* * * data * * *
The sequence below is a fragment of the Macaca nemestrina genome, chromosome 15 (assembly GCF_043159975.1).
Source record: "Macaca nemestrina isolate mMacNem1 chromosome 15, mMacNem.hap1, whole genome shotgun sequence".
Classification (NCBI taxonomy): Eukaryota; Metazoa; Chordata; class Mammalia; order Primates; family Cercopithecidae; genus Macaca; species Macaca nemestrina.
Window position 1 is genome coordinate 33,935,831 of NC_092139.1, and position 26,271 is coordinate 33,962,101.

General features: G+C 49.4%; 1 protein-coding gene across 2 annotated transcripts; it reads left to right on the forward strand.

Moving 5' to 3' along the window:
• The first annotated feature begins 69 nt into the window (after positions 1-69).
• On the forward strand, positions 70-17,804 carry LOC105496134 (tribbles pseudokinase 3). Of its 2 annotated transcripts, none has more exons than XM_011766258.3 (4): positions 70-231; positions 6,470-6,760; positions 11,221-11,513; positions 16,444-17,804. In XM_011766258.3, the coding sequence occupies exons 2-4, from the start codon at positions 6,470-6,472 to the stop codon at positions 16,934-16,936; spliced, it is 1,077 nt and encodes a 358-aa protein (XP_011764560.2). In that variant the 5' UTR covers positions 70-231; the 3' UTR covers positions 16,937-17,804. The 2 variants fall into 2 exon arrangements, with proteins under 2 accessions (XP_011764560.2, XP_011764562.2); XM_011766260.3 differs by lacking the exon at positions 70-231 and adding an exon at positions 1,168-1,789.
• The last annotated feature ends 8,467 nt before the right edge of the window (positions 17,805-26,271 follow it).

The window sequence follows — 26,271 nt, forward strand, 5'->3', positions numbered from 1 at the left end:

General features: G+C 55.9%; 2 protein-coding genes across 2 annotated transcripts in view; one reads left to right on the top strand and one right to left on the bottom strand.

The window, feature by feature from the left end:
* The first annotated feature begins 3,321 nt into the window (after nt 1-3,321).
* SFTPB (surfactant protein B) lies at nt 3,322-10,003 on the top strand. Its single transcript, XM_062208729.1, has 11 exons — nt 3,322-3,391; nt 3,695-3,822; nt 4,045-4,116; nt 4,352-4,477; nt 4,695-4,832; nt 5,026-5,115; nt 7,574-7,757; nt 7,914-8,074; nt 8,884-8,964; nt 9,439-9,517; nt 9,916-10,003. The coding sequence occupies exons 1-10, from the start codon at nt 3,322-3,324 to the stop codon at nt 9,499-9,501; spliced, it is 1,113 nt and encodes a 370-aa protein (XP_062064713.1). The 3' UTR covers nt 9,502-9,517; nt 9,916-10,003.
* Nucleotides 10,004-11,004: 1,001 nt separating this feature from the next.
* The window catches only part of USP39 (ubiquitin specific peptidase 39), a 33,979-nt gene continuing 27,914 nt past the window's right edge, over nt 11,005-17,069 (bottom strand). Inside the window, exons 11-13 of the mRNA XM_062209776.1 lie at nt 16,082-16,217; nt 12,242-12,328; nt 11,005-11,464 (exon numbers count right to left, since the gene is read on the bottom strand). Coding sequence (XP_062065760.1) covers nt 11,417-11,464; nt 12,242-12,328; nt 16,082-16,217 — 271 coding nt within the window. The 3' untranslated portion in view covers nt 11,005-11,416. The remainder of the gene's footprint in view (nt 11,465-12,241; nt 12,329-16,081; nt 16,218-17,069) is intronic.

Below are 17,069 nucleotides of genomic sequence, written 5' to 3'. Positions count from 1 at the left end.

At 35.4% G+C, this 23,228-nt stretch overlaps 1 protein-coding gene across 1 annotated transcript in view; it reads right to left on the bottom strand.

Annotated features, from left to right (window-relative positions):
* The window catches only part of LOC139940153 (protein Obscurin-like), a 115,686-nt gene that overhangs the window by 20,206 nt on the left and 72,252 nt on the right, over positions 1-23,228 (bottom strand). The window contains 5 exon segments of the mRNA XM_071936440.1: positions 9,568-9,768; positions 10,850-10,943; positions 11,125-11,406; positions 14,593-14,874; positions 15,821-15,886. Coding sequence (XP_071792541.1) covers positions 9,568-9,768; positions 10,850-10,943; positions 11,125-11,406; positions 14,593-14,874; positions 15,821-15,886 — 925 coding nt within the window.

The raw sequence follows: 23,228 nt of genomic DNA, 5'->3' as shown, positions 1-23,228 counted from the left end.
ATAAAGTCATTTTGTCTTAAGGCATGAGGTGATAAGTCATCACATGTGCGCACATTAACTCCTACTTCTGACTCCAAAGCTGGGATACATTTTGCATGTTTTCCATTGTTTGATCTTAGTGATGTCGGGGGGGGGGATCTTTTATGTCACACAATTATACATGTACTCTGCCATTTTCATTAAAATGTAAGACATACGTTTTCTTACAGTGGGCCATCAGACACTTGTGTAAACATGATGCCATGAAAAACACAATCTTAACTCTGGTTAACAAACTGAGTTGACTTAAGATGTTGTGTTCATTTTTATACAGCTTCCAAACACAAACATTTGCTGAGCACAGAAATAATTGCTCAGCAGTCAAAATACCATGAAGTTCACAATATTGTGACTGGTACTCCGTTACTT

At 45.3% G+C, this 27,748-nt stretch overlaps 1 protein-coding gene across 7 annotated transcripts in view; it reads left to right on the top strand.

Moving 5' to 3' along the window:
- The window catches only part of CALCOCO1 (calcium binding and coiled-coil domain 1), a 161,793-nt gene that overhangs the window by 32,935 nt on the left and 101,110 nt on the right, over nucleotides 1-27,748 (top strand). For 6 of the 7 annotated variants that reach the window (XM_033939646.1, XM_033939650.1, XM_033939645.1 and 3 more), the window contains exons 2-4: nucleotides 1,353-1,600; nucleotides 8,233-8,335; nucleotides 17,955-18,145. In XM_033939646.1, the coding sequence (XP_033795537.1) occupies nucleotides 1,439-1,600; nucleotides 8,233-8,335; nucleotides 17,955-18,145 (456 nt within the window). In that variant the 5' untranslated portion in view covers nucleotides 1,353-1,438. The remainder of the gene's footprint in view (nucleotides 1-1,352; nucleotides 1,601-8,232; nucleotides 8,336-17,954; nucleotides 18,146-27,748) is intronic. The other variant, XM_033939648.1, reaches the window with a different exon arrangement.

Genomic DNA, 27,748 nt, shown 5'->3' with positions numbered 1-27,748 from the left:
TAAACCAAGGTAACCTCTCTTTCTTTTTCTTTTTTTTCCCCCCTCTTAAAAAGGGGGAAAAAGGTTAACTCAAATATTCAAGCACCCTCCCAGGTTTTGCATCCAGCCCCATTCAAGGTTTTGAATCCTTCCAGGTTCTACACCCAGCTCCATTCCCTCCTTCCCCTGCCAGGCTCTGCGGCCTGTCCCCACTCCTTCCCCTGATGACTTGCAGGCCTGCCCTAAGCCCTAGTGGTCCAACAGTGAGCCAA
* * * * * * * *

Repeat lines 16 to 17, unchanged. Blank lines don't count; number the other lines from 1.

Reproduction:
* The window catches only part of USP39 (ubiquitin specific peptidase 39), a 33,979-nt gene continuing 27,914 nt past the window's right edge, over nt 11,005-17,069 (bottom strand). Inside the window, exons 11-13 of the mRNA XM_062209776.1 lie at nt 16,082-16,217; nt 12,242-12,328; nt 11,005-11,464 (exon numbers count right to left, since the gene is read on the bottom strand). Coding sequence (XP_062065760.1) covers nt 11,417-11,464; nt 12,242-12,328; nt 16,082-16,217 — 271 coding nt within the window. The 3' untranslated portion in view covers nt 11,005-11,416. The remainder of the gene's footprint in view (nt 11,465-12,241; nt 12,329-16,081; nt 16,218-17,069) is intronic.

Below are 17,069 nucleotides of genomic sequence, written 5' to 3'. Positions count from 1 at the left end.